The U.S. Court of Appeals for the Fifth Circuit has just issued an important decision addressing “how stringently, and how soon, district courts should enforce Section 216(b)’s ‘similarly situated’ mandate” when considering motions for certification of collective actions under the Fair Labor Standards Act (FLSA). The appeals court rejected the familiar two-step, conditional certification-followed-by-decertification approach

As the COVID-19 pandemic continues to alter work lives in profound ways, employers are confronted with additional liability risks. The pandemic has created a wave of litigation that is unlikely to ebb until well after the unprecedented public health crisis recedes. In this issue, Jackson Lewis attorneys discuss the risks of WARN Act litigation

As federal and state safety and health guidelines in response to the COVID-19 pandemic call for extensive use of personal protective equipment (PPE) in the workplace, employers should give their policies on “donning and doffing” a fresh look. Pandemic-related reopening orders issued by state and local governments may include requirements that will require employers to

In a significant case of first impression, the U.S. Court of Appeals for the Fifth Circuit just held it to be in error for a district court to order notice be sent to employees as part of a certification who, by a preponderance of the evidence, entered into a valid arbitration agreement.  If the employer

Below is a link to the latest issue of the Jackson Lewis Class Action Trends Report.  This report is published on a quarterly basis by our firm’s class action practice group in conjunction with Wolters Kluwer.  We hope you will find this issue to be informative and insightful.  Using our considerable experience in defending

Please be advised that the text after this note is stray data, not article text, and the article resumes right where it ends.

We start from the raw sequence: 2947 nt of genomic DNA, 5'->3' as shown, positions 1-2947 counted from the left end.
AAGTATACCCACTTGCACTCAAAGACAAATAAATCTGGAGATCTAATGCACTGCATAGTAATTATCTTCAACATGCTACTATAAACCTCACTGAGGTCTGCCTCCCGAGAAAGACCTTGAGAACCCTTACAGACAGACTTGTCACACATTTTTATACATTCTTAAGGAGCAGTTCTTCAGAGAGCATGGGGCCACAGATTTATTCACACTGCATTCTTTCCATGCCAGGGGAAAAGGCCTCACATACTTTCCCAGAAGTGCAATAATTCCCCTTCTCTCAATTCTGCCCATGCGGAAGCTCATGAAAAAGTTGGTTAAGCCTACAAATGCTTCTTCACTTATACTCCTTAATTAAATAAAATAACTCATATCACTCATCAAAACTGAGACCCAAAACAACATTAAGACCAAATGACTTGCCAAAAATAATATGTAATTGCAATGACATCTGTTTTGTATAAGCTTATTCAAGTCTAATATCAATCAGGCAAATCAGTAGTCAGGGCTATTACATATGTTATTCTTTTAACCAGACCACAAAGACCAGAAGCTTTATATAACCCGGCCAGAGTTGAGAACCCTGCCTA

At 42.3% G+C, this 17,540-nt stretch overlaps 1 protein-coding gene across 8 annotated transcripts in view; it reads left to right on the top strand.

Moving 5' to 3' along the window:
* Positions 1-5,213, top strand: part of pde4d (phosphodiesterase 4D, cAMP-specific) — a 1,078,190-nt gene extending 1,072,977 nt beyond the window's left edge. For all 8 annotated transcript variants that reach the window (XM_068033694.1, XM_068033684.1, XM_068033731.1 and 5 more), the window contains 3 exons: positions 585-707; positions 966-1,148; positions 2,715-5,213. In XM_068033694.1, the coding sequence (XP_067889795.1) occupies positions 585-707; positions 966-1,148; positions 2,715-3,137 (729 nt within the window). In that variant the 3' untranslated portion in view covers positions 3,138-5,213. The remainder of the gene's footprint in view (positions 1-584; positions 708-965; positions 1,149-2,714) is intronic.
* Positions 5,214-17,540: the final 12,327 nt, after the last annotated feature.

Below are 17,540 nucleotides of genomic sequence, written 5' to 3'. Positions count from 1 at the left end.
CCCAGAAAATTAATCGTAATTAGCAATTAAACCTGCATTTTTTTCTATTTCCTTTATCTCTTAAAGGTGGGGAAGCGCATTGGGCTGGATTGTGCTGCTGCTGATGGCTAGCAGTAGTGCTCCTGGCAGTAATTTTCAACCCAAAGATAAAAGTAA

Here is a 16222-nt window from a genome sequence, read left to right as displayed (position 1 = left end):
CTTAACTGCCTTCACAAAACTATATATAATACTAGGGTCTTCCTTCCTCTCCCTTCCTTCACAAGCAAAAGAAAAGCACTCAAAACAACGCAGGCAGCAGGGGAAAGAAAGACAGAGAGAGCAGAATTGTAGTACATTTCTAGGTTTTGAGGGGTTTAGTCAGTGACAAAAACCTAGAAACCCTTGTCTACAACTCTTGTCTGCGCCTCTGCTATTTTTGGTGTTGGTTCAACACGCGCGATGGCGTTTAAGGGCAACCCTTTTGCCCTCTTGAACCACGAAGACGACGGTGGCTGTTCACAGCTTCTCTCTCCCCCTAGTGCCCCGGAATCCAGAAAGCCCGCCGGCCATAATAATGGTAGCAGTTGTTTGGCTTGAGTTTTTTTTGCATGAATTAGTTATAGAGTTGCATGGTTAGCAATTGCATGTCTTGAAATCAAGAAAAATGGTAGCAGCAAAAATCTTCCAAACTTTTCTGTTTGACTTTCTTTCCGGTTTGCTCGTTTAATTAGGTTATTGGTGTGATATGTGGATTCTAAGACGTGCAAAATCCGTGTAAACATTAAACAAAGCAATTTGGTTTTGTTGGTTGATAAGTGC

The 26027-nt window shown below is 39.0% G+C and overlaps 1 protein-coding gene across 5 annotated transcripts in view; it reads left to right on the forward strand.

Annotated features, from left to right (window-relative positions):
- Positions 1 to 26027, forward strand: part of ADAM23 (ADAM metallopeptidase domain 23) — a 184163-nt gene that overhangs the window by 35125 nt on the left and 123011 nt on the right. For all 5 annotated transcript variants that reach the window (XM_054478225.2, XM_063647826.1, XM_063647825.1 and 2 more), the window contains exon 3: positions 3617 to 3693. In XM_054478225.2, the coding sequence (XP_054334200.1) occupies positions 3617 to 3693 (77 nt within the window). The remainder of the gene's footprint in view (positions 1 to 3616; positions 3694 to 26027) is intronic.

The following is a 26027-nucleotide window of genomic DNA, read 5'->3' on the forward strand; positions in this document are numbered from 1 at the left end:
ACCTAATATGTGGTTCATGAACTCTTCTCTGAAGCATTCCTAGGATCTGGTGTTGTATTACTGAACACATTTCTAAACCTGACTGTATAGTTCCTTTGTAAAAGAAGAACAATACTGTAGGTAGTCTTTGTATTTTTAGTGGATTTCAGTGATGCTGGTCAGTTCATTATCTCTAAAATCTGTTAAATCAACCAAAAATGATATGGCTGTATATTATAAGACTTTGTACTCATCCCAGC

The Wage and Hour Division of the Department of Labor (“DOL”) today rescinded Obama-era enforcement guidance that had made the tip credit unavailable to tipped employees who spend more than 20% of their time performing allegedly non-tip generating duties. The so-called “80/20” Rule has spawned a number of lawsuits, many of them collective actions, claiming

Extending the Supreme Court’s recent decision in  Epic Systems Corporation v. Lewis, 138 S. Ct. 1612 (2018), the Sixth Circuit has held that, just as with the NLRA, the FLSA does not preclude the use of class or collective action waivers in employment-related arbitration agreements.  Gaffers v. Kelly Services, 2018 U.S. App. LEXIS

It is a party that most employers don’t believe is a lot of fun: a FLSA collective action party.  In a case of first impression, the Eleventh Circuit addressed the question of whether an opt-in plaintiff is required to do anything beyond filing a written consent to become a party plaintiff in a collective action

Below is a link to the latest issue of the Jackson Lewis Class Action Trends Report.  This report is published on a quarterly basis by our firm’s class action practice group in conjunction with Wolters Kluwer.  We hope you will find this issue to be informative and insightful.  Using our considerable experience in defending

In the latest effort to argue that student athletes qualify as employees under the Fair Labor Standards Act (“FLSA”), a class action lawsuit was filed last week in a federal court in Pennsylvania against the National Collegiate Athletic Association (“NCAA”) and 20 universities.

Last year, the U.S. Court of Appeals for the Seventh Circuit affirmed